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Vol. 7, Issue 6, Part A (2022)

Antimicrobial resistance patterns of Staphylococcus Aureus isolates in a veterinary laboratory in Nyeri, Kenya

Author(s): Lucy Gatitu and Esther Kamau
Staphlococcus aureus is a bacteria of veterinary and public health importance where it causes a vast array of pathogenic infections. In human, they cause skin and soft tissue infections, bloodstream infections, pneumonia and bone or joint infections. In animals, they can cause many infections one of the most common being mastitis which is a major concern in dairy farming. It causes swelling of the mammary tissues and changes in consistency of milk. Infections of the udder with various pathogens have led to the use of intra-mammary antibiotics which are mostly sold over-the-counter without prescriptions. Farmers and animal health service providers usually treat animals without antimicrobial sensitivity testing and this has over time contributed to resistance of bacteria to antibiotics. In addition to antimicrobial resistance, interaction between humans and animals and animal products can lead to transfer of resistance genes across species. The over-use of this antibiotics is leading to the silent antimicrobial Tsunami. The aim of the study was to determine the proportion of Staphylococcus aureus isolates in samples submitted at the Regional Veterinary Investigation laboratory, Karatina and also to determine Antimicrobial susceptibility patterns of the isolates through a retrospective study.
From 452 samples submitted. 96% were milk samples and 4% were organs sampled during postmortem examination. From the samples 239 (53%) were Staphylococcus isolates with 108 (24%) being Staphylococcus aureus isolates. Antimicrobial susceptibility patterns were observed for 8 antibiotics, highest resistance being for Ampicillin 50%, followed by Cotrimoxazole 44.4 %, Sulphamethoxazole 44.4%, Streptomycin 26.9%, Chloramphenicol 15.7%, Kanamycin 13.9%, with the least resistance being for Gentamycin 2.8% and Tetracycline 1.99%. Isolates showed increasing resistance towards common antibiotics used to treat animals. A multi-disciplinary approach by the farmers, animal health and human health providers, government agencies and all relevant stakeholders would help to control this silent Pandemic. Use of laboratory facilities would help animal health service providers and farmers to identify suitable drugs to treat animals. Regulating and monitoring use and access of antibiotics would help avert over-use and misuse of antibiotics.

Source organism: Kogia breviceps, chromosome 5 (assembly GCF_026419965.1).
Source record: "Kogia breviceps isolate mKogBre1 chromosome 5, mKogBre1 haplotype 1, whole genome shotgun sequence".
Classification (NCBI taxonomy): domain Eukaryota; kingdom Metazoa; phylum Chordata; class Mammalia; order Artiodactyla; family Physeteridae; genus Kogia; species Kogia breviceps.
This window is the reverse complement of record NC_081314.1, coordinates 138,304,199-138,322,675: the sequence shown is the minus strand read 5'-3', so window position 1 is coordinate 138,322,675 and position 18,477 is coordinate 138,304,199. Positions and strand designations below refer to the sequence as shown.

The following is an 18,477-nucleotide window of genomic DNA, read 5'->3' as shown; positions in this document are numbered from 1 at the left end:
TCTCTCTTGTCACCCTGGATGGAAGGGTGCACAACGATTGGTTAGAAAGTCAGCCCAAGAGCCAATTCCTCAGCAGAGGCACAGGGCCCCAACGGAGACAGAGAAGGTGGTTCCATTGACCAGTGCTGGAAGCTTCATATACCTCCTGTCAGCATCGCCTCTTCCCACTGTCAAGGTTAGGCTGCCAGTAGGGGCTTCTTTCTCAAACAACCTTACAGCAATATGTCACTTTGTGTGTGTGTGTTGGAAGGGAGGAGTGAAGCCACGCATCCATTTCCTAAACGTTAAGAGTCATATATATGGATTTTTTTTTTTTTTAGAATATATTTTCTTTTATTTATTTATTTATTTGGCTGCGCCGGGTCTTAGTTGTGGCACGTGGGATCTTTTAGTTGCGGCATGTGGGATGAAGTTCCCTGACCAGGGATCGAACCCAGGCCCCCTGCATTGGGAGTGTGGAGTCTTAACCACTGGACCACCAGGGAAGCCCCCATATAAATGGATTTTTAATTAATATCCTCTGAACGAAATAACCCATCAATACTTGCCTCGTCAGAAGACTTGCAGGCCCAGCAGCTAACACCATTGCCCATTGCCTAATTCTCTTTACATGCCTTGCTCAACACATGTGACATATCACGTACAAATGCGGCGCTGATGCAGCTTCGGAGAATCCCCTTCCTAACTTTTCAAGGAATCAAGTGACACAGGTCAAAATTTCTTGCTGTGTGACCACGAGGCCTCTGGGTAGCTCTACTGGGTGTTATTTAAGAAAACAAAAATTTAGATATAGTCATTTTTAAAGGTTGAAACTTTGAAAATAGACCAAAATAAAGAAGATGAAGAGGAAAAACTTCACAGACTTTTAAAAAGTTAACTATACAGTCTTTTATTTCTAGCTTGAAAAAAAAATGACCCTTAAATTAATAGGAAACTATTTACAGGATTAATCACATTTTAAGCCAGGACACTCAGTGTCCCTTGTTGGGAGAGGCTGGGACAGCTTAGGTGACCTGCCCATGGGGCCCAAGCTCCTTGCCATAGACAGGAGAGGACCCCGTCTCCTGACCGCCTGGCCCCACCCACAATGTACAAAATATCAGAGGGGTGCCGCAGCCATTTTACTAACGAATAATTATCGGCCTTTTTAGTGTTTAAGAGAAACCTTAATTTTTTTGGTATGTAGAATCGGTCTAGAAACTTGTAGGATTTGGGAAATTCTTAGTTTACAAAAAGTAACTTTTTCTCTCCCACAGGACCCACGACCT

Pages: 01-03  |  523 Views  65 Downloads
How to cite this article:
Lucy Gatitu, Esther Kamau. Antimicrobial resistance patterns of Staphylococcus Aureus isolates in a veterinary laboratory in Nyeri, Kenya. Int J Vet Sci Anim Husbandry 2022;7(6):01-03. DOI:
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International Journal of Veterinary Sciences and Animal Husbandry